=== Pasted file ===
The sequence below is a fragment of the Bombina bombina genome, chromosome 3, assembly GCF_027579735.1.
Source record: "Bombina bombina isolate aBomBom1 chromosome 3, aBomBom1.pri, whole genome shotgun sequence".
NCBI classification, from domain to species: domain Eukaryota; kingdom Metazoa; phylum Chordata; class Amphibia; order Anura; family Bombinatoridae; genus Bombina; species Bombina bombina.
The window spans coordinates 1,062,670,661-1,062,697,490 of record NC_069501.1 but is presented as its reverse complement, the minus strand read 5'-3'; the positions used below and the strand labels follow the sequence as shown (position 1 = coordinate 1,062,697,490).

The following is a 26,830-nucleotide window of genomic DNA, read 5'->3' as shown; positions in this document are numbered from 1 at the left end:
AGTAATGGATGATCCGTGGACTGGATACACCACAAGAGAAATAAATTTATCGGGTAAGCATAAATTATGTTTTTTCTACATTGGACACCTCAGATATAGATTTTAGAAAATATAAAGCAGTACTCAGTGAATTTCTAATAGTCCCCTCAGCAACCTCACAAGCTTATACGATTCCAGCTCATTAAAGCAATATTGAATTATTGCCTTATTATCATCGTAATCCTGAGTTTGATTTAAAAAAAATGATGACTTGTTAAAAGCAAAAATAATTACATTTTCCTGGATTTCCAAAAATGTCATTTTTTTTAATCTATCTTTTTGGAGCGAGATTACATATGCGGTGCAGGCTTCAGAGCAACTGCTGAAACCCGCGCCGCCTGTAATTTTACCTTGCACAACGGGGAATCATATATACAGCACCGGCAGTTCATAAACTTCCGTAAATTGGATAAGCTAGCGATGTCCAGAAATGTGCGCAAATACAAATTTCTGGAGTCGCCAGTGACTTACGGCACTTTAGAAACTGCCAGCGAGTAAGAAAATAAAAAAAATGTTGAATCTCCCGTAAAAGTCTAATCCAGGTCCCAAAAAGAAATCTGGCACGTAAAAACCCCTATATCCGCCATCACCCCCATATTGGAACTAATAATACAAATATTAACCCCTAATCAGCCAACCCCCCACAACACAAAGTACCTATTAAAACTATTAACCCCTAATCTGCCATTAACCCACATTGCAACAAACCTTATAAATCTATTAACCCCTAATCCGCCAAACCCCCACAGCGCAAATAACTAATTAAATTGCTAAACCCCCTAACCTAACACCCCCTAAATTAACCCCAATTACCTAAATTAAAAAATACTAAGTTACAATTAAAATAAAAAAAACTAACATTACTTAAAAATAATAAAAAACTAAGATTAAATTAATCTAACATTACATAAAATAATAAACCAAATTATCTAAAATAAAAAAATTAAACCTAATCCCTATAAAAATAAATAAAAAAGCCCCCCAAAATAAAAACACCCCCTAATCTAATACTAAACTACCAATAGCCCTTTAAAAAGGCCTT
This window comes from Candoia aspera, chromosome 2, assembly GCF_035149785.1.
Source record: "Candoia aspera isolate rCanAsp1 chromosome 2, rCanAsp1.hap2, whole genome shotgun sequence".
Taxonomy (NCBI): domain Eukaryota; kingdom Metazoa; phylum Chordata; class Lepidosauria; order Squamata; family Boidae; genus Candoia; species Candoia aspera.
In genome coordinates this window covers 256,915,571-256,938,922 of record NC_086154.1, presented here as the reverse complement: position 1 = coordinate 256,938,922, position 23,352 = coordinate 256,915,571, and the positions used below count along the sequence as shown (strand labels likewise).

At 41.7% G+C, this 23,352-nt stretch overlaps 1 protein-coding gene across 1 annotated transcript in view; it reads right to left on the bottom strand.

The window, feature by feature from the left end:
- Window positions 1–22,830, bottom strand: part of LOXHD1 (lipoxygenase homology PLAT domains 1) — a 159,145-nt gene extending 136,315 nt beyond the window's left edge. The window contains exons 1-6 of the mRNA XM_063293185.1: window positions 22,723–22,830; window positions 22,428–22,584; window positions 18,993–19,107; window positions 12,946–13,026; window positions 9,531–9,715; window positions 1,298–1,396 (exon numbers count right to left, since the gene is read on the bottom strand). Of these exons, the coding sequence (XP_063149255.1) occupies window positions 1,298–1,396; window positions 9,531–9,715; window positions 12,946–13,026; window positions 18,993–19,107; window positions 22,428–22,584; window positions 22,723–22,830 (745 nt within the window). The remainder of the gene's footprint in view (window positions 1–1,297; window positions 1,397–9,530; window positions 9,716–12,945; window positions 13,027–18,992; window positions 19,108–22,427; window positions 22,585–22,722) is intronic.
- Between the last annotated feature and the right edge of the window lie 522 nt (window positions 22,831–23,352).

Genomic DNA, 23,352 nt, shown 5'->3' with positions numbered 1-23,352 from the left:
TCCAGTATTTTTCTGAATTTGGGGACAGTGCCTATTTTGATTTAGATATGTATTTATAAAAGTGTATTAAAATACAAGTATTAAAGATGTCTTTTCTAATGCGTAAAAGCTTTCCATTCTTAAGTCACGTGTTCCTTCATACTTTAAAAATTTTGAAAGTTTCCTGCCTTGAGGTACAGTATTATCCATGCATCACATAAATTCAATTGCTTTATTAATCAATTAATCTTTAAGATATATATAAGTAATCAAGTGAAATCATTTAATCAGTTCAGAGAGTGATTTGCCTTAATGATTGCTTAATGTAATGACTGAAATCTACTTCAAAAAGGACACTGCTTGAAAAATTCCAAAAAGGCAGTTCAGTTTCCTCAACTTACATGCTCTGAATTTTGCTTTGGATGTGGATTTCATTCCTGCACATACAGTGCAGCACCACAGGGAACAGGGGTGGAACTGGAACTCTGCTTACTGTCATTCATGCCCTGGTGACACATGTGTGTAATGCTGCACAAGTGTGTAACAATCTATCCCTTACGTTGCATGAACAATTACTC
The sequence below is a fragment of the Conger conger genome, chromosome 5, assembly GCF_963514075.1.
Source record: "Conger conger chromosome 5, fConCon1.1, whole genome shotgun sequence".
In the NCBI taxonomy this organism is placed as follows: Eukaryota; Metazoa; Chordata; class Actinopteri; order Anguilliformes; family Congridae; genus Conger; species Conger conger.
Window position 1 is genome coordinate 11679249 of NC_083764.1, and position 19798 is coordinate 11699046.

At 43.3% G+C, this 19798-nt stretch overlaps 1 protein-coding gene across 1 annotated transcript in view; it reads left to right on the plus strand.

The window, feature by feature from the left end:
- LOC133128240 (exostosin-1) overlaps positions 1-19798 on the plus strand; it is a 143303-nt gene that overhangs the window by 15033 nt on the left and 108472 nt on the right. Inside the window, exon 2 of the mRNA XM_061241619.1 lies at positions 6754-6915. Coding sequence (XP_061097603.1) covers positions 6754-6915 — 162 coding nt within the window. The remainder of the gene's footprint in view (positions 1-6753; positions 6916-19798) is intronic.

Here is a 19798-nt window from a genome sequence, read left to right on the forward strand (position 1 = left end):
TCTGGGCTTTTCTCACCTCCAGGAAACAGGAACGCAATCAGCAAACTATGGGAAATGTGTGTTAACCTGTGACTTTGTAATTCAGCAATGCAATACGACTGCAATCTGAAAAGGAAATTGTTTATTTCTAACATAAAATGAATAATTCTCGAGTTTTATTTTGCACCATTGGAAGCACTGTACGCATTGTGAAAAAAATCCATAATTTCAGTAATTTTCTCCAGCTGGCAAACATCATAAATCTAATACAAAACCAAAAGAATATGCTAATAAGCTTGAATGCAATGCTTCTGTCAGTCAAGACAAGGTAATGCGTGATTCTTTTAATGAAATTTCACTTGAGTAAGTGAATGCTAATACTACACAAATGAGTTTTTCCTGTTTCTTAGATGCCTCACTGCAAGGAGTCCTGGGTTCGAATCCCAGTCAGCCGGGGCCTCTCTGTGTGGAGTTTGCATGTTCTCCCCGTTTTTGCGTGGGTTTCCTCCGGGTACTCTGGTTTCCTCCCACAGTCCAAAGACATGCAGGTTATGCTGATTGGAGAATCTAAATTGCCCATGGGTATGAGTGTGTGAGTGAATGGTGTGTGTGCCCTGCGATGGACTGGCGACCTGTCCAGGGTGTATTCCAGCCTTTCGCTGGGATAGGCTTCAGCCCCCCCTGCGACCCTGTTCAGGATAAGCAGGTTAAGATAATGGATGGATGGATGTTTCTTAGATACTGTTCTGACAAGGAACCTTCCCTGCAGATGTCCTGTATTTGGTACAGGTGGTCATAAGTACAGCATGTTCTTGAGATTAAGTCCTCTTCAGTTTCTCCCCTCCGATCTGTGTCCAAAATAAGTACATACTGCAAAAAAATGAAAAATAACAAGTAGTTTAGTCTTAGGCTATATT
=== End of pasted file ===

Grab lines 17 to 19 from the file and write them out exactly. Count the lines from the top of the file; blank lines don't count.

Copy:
The sequence below is a fragment of the Conger conger genome, chromosome 5, assembly GCF_963514075.1.
Source record: "Conger conger chromosome 5, fConCon1.1, whole genome shotgun sequence".
In the NCBI taxonomy this organism is placed as follows: Eukaryota; Metazoa; Chordata; class Actinopteri; order Anguilliformes; family Congridae; genus Conger; species Conger conger.